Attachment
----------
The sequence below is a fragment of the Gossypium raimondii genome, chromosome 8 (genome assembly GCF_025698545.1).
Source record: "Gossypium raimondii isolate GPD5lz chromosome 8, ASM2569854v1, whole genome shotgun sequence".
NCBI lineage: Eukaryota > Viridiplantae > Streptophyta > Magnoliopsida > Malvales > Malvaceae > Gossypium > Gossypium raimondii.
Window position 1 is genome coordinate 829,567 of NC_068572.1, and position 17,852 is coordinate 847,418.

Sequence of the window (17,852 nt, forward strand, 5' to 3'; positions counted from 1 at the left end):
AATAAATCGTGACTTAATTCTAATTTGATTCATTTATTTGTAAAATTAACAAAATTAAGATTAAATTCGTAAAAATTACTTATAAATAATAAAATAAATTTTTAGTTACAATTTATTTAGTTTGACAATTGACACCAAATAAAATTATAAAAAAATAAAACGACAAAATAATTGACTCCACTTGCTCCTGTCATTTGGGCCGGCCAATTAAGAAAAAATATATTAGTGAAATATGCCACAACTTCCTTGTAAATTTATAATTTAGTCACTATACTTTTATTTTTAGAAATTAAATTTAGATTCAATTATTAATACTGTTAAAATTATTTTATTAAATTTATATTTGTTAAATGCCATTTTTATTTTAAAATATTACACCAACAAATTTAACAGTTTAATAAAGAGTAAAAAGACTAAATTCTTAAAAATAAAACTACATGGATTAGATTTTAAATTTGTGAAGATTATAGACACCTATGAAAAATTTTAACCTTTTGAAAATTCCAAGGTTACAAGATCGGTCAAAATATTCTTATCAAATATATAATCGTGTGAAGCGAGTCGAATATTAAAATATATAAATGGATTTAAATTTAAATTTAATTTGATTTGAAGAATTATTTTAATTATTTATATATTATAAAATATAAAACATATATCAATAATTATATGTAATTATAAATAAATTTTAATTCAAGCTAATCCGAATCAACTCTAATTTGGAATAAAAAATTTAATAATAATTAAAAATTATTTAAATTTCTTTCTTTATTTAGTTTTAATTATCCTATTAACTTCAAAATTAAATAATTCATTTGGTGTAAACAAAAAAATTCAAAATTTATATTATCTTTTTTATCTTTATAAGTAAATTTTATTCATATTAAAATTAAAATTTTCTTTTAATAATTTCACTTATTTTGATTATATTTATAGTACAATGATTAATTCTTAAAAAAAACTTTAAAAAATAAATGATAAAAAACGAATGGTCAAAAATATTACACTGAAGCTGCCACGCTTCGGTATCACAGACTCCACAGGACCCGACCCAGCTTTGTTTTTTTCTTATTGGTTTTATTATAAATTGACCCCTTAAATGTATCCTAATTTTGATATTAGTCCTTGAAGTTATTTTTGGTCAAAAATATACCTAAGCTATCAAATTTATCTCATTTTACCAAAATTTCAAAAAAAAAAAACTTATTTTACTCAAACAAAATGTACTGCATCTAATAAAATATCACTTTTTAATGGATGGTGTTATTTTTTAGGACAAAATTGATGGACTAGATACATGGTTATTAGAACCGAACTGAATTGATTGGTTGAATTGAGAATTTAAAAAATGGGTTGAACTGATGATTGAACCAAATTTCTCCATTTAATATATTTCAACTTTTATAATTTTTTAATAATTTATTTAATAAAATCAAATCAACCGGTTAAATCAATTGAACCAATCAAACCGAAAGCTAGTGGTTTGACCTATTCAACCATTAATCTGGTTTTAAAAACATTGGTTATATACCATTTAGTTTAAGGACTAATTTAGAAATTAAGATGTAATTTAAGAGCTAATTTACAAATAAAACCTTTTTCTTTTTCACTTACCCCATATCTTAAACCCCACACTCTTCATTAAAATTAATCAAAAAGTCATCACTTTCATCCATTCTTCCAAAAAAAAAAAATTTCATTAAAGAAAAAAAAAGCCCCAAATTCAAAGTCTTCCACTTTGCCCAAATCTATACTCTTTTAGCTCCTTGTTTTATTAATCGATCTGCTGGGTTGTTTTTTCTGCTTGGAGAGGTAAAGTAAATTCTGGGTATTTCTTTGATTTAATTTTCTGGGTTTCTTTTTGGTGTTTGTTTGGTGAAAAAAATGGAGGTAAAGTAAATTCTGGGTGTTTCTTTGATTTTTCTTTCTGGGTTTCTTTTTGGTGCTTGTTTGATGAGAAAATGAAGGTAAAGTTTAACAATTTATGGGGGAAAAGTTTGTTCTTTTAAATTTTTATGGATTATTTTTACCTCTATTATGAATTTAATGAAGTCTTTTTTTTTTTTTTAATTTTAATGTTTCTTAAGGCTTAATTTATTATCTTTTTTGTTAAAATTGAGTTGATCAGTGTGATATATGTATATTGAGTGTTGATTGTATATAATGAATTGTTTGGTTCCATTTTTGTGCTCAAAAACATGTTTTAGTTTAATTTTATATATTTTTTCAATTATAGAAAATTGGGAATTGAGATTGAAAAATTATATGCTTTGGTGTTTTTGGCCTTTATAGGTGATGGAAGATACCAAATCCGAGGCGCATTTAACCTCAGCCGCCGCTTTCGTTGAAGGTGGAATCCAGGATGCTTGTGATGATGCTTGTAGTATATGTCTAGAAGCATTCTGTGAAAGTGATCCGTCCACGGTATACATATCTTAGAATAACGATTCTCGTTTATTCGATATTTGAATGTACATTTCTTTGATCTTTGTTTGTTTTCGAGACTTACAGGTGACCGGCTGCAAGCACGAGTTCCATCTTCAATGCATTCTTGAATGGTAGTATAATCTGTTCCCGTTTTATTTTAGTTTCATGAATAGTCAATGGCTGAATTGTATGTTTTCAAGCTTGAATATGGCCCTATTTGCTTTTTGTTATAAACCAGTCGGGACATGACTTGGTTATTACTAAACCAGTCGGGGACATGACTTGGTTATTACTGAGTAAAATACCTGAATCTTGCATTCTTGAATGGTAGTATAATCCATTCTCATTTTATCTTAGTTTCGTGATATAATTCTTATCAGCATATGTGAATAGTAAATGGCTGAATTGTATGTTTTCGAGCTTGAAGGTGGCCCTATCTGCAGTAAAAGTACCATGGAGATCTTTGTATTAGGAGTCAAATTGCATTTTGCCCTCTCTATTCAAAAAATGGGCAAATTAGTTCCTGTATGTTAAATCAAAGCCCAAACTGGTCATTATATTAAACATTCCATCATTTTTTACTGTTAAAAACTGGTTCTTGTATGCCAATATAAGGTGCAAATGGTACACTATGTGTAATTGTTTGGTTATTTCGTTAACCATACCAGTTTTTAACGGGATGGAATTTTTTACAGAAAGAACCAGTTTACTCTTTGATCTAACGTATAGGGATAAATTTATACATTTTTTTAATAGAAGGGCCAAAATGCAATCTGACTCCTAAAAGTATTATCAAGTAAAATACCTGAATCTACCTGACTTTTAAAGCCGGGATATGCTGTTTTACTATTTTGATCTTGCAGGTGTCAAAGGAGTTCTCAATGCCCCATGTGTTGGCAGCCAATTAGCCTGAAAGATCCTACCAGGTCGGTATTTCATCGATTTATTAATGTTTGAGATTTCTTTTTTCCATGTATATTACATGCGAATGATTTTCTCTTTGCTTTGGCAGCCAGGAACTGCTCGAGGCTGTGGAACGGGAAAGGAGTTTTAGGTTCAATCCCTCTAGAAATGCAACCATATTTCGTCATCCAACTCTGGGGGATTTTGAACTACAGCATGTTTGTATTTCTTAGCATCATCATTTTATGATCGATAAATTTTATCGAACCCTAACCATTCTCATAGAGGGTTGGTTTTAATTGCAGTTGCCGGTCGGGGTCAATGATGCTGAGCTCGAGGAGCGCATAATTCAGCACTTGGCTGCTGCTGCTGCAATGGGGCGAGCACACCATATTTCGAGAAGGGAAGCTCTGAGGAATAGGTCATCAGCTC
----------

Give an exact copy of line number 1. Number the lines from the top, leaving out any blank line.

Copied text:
The sequence below is a fragment of the Gossypium raimondii genome, chromosome 8 (genome assembly GCF_025698545.1).